Some 15 years ago, I had the distinct privilege of serving as the Human Rights Officer in Damascus, Syria. My responsibilities were much like those of the hundreds of colleagues who contributed to the 2012 Human Rights Reports at U.S. missions worldwide. I met with local civil society leaders and human rights defenders as well as government officials and the media in order to provide an accurate, honest picture of the human rights situation on the ground. We pride ourselves on this objective reporting, and it was a great honor to stand beside Secretary of State John Kerry as he released the 2012 Human Rights Reports today.
The Annual Country Reports on Human Rights Practices are the single most exhaustive set of reports on human rights practices globally. This year, we celebrate the 35th anniversary of the reports and decades of U.S. engagement on human rights as a key pillar of U.S. foreign policy. The world has changed dramatically since the first reports were published at the request of the U.S. Congress in 1977. Dictators have fallen and democracies born, and yet many human rights challenges and opportunities remain. Today, we release our reports covering 199 countries and territories.
Human rights challenges are at the forefront of U.S. foreign policy concerns for a reason. Countries that respect the human rights of their citizens tend to be the most stable, and our most natural partners. Accordingly, we are particularly concerned by the shrinking space for civil society and the increased frequency of threats against media both new and traditional. All too frequently, these reports once again document the discrimination and persecution of religious and ethnic minorities, women, persons with disabilities, lesbian, gay, bisexual, and transgender people, informal sector workers, and other vulnerable groups around the world. And as we work to solve these challenges we look to partner with like-minded nations and civil society in advancing a stronger human rights future.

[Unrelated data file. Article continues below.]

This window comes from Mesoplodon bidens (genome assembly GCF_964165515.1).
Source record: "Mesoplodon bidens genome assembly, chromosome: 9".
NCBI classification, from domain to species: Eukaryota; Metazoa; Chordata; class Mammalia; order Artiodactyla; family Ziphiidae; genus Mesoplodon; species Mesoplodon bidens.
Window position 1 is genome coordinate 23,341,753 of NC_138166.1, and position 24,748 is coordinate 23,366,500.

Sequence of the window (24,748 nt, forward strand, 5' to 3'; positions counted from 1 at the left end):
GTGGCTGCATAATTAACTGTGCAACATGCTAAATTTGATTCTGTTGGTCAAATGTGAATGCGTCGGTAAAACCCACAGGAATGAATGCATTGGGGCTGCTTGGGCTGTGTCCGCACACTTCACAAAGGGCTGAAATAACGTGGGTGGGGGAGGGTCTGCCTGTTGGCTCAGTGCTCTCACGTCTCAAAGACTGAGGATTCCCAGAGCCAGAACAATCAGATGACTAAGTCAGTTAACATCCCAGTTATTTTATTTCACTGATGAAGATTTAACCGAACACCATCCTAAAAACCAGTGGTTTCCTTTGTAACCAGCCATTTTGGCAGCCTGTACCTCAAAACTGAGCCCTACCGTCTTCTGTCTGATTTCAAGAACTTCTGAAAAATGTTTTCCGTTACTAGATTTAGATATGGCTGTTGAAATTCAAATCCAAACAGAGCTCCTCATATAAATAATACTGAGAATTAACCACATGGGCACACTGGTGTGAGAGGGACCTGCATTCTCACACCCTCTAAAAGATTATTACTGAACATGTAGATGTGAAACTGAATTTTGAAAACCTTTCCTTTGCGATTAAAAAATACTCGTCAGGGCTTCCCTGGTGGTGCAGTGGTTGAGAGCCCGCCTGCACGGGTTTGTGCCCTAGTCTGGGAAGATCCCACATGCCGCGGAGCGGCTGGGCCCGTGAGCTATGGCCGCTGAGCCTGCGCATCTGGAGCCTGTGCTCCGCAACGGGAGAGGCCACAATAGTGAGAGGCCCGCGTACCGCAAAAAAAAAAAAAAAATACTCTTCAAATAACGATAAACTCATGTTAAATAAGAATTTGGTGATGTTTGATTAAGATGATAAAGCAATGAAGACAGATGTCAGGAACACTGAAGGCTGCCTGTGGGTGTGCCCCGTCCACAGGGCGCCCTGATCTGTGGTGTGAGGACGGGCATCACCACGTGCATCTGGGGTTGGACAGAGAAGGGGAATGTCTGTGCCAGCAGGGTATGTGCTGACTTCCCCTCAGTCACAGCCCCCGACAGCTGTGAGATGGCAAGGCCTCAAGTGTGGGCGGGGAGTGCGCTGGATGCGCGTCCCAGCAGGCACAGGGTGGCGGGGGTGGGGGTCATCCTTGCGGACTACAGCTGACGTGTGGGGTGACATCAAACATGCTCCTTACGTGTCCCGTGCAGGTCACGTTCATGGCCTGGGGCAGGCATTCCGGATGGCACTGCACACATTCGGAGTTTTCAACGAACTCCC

2012 was also a year of human rights developments and growth. We commend steps towards emerging democracy and a tentative opening for civil society in Burma. Georgia held parliamentary elections resulting in the first constitutional transfer of power since the country's independence, and Egypt and Libya held their first round of elections since the Arab Awakening.
I witnessed these transitions, and many more, from various perspectives throughout my career in the Foreign Service. And yet, as we release the human rights reports today, I am particularly thinking of the brave human rights defenders and civil society leaders with whom I worked so many years ago. Bashar Al-Asad's brutality against his own people continues, yet they, and others like them around the world, remain a testament to human strength in the struggle for dignity and justice. After all, as Martin Luther King, Jr. reaffirmed, "the arc of the moral universe is long, but it bends toward justice."Editor's Note: The photograph accompanying this entry shows the author, Uzra Zeya, meeting with Greek Orthodox Patriarch of Antioch and All the East Ignatius IV in Syria in 1997.